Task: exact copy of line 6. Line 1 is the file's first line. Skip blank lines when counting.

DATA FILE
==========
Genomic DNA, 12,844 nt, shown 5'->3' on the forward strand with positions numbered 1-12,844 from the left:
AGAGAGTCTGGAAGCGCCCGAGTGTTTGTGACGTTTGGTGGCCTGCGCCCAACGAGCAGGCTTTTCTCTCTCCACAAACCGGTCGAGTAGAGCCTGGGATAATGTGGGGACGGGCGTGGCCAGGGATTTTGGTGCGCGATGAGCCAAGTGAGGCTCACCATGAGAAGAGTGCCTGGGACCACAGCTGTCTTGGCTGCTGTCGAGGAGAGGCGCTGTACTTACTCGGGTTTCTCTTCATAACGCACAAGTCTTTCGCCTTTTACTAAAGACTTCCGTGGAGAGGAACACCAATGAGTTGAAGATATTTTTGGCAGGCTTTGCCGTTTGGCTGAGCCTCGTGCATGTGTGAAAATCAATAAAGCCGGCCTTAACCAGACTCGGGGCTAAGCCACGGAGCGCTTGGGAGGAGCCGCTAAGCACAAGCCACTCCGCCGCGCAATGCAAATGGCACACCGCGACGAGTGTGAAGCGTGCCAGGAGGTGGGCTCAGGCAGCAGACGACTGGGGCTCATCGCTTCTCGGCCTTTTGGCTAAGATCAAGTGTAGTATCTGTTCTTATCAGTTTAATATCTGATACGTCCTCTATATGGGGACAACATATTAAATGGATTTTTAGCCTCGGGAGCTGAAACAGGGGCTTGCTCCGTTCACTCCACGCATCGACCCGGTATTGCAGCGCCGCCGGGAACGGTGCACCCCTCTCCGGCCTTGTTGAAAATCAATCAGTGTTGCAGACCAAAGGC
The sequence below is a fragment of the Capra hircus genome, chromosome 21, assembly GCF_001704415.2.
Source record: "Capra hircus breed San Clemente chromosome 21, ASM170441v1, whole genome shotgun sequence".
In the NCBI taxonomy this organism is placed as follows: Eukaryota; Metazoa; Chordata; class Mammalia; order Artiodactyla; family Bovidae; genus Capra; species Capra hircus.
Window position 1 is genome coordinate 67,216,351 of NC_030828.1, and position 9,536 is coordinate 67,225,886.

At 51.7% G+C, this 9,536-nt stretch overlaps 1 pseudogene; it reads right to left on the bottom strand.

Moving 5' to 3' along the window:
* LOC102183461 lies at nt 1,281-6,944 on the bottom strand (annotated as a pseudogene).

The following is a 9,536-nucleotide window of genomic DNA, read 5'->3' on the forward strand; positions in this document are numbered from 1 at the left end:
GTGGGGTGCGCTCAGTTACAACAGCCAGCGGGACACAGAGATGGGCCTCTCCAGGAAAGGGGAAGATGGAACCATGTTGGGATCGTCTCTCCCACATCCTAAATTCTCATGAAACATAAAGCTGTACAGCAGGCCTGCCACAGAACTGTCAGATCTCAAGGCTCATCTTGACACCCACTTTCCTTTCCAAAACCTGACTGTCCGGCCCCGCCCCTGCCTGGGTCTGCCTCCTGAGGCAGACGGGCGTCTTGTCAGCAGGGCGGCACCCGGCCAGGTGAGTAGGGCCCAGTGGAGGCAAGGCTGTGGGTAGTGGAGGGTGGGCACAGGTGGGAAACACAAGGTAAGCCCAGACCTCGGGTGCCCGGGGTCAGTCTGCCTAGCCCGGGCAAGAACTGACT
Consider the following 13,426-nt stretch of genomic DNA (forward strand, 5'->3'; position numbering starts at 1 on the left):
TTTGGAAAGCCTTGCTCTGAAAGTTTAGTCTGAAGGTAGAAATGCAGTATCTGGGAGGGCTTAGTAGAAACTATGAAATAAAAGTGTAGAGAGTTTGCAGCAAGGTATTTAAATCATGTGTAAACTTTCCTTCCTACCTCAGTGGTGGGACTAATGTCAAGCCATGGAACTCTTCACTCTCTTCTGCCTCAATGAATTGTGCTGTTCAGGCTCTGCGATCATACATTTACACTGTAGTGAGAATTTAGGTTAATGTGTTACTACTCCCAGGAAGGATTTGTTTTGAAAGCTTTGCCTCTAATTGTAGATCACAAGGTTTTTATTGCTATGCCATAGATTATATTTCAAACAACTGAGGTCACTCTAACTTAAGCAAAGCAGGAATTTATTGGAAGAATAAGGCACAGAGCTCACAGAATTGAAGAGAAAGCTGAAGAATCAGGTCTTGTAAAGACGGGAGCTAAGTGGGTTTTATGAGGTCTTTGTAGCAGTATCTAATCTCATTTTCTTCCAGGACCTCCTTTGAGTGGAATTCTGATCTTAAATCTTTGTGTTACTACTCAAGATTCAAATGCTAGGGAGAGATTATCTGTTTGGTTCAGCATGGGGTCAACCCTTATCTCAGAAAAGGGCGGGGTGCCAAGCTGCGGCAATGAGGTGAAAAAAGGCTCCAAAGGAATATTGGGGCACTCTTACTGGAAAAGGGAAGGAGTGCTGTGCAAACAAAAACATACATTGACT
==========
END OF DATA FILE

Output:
Window position 1 is genome coordinate 67,216,351 of NC_030828.1, and position 9,536 is coordinate 67,225,886.